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Brushes and Bristles: Choosing the Right Toothbrush (TOOTHBRUSHES)

Author: 18 June 2017 No Comment

It’s a common scene – you walk into the oral care aisle at the department or grocery store, and you’re overwhelmed by the selection of toothbrushes. Manual or powered, hard or soft bristles, long or short handle… the variety can be dizzying and leave you confused about what’s best for you.

The short answer is… there is no right answer for everyone! A lot of your toothbrush selection should involve finding something that is comfortable for you – something that doesn’t irritate your mouth, cause you pain, and leaves you feeling like all of your teeth have been thoroughly cleaned. And once you find something you like, try to stick with it. But in order to get there, you may have some important questions, and today we’re going to try to answer them.

What Type Of Bristles Should I Get?

The first stop for this question is your dentist – they know your mouth better than almost anyone, and can make a great recommendation on whether you should be using soft, medium, or firm/hard bristles. Additionally, a lot of this choice rests on the sensitivity of your gums. You definitely don’t want a brush that’s going to hurt your mouth and cause you to avoid brushing your teeth. (TOOTHBRUSHES)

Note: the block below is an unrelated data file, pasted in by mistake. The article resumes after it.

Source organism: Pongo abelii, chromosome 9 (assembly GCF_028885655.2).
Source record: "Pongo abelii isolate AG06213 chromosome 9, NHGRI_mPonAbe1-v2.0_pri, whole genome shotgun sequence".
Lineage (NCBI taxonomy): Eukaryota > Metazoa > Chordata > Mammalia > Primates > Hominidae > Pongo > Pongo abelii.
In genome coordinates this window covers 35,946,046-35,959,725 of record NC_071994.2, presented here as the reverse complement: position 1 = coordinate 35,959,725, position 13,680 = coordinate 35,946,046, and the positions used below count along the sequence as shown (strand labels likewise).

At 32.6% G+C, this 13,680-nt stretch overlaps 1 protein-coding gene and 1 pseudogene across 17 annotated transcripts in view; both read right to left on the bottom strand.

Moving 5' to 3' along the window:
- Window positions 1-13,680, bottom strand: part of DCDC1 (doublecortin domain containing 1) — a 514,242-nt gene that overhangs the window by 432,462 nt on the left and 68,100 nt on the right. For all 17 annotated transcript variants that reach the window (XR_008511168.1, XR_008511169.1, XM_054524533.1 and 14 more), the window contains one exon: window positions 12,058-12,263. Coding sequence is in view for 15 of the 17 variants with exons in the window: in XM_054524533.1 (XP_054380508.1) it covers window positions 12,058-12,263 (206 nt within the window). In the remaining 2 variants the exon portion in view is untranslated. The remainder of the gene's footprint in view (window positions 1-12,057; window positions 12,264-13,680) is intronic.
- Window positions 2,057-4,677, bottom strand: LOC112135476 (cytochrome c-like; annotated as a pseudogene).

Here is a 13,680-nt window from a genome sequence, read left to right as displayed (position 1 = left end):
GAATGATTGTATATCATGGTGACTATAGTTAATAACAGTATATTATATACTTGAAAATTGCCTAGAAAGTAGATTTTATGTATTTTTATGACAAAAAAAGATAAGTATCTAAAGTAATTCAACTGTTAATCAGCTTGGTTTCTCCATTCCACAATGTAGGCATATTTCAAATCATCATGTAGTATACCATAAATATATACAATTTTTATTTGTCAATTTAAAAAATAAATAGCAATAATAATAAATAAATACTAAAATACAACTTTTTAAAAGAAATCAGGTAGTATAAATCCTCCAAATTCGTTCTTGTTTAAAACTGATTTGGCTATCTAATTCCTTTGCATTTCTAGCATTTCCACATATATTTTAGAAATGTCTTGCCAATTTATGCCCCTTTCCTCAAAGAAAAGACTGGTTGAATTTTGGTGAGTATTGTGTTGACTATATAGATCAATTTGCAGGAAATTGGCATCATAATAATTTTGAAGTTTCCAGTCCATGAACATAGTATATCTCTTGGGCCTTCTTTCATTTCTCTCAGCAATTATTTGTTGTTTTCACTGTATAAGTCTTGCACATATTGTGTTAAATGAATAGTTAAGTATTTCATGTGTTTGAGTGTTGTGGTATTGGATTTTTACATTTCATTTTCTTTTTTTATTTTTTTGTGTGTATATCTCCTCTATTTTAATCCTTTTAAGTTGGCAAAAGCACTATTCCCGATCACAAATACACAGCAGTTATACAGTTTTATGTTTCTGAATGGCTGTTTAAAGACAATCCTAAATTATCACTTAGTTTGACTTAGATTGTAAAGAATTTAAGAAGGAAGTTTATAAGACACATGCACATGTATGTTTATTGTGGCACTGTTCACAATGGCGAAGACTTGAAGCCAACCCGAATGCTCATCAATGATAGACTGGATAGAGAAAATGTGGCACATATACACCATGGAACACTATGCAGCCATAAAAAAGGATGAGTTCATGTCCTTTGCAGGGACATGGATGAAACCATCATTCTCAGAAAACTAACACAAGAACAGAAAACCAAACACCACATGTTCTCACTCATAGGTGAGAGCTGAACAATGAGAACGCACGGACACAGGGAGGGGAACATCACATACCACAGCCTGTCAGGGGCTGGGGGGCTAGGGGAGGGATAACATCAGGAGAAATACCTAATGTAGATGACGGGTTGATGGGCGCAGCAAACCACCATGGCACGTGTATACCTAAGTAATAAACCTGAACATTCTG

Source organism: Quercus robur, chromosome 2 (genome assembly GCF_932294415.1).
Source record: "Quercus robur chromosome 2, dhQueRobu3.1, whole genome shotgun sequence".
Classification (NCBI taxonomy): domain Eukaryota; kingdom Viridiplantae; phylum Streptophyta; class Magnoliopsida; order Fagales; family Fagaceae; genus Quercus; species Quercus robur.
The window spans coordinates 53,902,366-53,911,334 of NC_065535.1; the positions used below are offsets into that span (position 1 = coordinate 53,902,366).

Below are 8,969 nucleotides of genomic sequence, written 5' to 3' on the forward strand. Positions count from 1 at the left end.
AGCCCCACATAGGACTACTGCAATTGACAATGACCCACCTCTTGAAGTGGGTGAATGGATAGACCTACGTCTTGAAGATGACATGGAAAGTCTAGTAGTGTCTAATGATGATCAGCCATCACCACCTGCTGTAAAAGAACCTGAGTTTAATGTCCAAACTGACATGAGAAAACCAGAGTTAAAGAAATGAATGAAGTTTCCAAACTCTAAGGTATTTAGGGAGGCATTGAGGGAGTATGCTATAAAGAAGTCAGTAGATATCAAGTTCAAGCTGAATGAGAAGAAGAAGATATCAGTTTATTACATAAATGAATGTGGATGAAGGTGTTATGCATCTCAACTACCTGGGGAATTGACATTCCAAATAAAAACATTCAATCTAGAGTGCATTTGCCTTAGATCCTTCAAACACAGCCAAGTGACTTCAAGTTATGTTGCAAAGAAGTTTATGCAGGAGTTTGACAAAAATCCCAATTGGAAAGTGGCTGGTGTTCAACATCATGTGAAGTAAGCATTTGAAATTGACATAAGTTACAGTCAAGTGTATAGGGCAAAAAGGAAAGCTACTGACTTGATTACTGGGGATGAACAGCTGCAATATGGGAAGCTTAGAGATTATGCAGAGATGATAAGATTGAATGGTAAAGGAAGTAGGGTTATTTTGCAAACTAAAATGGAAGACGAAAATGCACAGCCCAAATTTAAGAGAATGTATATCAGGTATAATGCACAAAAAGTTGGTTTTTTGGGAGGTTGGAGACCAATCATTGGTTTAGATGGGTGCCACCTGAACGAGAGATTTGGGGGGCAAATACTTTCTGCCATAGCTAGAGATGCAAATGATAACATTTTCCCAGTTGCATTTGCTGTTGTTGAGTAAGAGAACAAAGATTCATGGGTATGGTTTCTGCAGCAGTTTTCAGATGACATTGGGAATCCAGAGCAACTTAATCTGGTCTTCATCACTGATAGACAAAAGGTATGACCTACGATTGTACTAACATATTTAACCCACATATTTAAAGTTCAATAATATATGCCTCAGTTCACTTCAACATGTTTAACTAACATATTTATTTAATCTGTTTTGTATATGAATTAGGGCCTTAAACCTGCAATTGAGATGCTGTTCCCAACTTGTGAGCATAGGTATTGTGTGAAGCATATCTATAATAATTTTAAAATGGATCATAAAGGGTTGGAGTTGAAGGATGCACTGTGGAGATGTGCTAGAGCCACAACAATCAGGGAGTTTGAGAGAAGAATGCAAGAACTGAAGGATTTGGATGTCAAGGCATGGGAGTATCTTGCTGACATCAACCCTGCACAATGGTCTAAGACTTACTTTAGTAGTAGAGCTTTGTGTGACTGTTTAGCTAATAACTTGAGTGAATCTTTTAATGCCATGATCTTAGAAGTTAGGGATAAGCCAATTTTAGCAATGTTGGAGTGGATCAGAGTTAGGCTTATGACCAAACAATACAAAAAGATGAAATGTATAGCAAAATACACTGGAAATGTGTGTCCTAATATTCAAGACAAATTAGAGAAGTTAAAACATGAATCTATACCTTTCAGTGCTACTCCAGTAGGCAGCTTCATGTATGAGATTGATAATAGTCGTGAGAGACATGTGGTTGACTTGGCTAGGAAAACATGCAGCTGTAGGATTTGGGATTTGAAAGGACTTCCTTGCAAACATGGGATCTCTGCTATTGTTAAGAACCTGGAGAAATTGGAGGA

That said, many dental professionals agree that soft-bristled, small-headed brushes are best for keeping your mouth free of plaque and bacteria, because they can cover those hard to reach places and won’t irritate most peoples’ gums.

Should I Use A Powered Or Manual Brush?

Manual brushing is a classic, and it’s also the most affordable kind of toothbrush available. Your dentist most likely gives you a new manual brush after every cleaning, and you can replace them cheaply and easily at any grocery or department store.

That said, powered toothbrushes can be a big step up when it comes to keeping your mouth clean, because the electronic motor can agitate the brush more quickly than you can on your own. Additionally, powered toothbrushes are a great alternative for individuals that have difficulty brushing, such as in cases of limited dexterity or fine motor skills.

How Often Should I Replace My Toothbrush?

No matter what kind of toothbrush you use, it has one job – to keep your mouth clean and free of harmful bacteria. Over time, the bristles on your brush will wear down and collect bacteria from the air in your home. A worn-out brush won’t do as good of a job at cleaning your teeth, so a general rule of thumb is to replace your brush every three months or when it shows noticeable wear, whichever comes first.

Additionally, it’s important to note that any time you are sick – with a cold, the flu, etc. – you should replace your toothbrush immediately. Otherwise, you may be at risk for reinfection, since your brush may collect germs while you’re feeling under the weather.  (TOOTHBRUSHES)

Revive Dental       (410) 442-0103        www.revivesmile.com